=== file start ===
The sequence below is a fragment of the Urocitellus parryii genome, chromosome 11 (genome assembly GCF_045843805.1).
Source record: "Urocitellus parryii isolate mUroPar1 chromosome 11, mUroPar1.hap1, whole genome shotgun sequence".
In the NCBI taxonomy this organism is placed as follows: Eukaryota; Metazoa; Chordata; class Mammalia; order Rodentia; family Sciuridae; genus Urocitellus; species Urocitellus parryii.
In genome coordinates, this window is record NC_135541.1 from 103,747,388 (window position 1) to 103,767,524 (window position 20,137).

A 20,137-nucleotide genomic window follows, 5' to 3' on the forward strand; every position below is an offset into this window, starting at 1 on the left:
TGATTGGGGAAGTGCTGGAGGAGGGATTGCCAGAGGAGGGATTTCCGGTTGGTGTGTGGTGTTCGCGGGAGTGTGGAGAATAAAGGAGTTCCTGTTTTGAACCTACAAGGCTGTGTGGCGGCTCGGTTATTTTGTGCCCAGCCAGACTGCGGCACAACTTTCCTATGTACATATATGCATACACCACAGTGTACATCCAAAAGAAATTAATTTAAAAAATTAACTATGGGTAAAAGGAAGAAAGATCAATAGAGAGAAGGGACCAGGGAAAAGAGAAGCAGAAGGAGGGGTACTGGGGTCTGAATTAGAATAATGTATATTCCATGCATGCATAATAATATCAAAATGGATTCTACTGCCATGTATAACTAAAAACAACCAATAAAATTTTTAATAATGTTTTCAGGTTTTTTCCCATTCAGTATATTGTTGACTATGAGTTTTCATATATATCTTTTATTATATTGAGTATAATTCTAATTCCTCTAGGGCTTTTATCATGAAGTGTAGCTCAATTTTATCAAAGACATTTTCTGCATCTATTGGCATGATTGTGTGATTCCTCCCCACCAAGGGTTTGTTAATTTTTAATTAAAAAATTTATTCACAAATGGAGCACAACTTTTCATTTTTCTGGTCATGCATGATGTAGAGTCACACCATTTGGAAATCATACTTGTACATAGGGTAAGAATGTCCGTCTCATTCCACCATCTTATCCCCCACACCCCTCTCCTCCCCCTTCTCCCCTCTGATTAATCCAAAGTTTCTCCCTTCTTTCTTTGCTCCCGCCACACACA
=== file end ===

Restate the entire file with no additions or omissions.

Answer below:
The sequence below is a fragment of the Urocitellus parryii genome, chromosome 11 (genome assembly GCF_045843805.1).
Source record: "Urocitellus parryii isolate mUroPar1 chromosome 11, mUroPar1.hap1, whole genome shotgun sequence".
In the NCBI taxonomy this organism is placed as follows: Eukaryota; Metazoa; Chordata; class Mammalia; order Rodentia; family Sciuridae; genus Urocitellus; species Urocitellus parryii.
In genome coordinates, this window is record NC_135541.1 from 103,747,388 (window position 1) to 103,767,524 (window position 20,137).

A 20,137-nucleotide genomic window follows, 5' to 3' on the forward strand; every position below is an offset into this window, starting at 1 on the left:
TGATTGGGGAAGTGCTGGAGGAGGGATTGCCAGAGGAGGGATTTCCGGTTGGTGTGTGGTGTTCGCGGGAGTGTGGAGAATAAAGGAGTTCCTGTTTTGAACCTACAAGGCTGTGTGGCGGCTCGGTTATTTTGTGCCCAGCCAGACTGCGGCACAACTTTCCTATGTACATATATGCATACACCACAGTGTACATCCAAAAGAAATTAATTTAAAAAATTAACTATGGGTAAAAGGAAGAAAGATCAATAGAGAGAAGGGACCAGGGAAAAGAGAAGCAGAAGGAGGGGTACTGGGGTCTGAATTAGAATAATGTATATTCCATGCATGCATAATAATATCAAAATGGATTCTACTGCCATGTATAACTAAAAACAACCAATAAAATTTTTAATAATGTTTTCAGGTTTTTTCCCATTCAGTATATTGTTGACTATGAGTTTTCATATATATCTTTTATTATATTGAGTATAATTCTAATTCCTCTAGGGCTTTTATCATGAAGTGTAGCTCAATTTTATCAAAGACATTTTCTGCATCTATTGGCATGATTGTGTGATTCCTCCCCACCAAGGGTTTGTTAATTTTTAATTAAAAAATTTATTCACAAATGGAGCACAACTTTTCATTTTTCTGGTCATGCATGATGTAGAGTCACACCATTTGGAAATCATACTTGTACATAGGGTAAGAATGTCCGTCTCATTCCACCATCTTATCCCCCACACCCCTCTCCTCCCCCTTCTCCCCTCTGATTAATCCAAAGTTTCTCCCTTCTTTCTTTGCTCCCGCCACACACA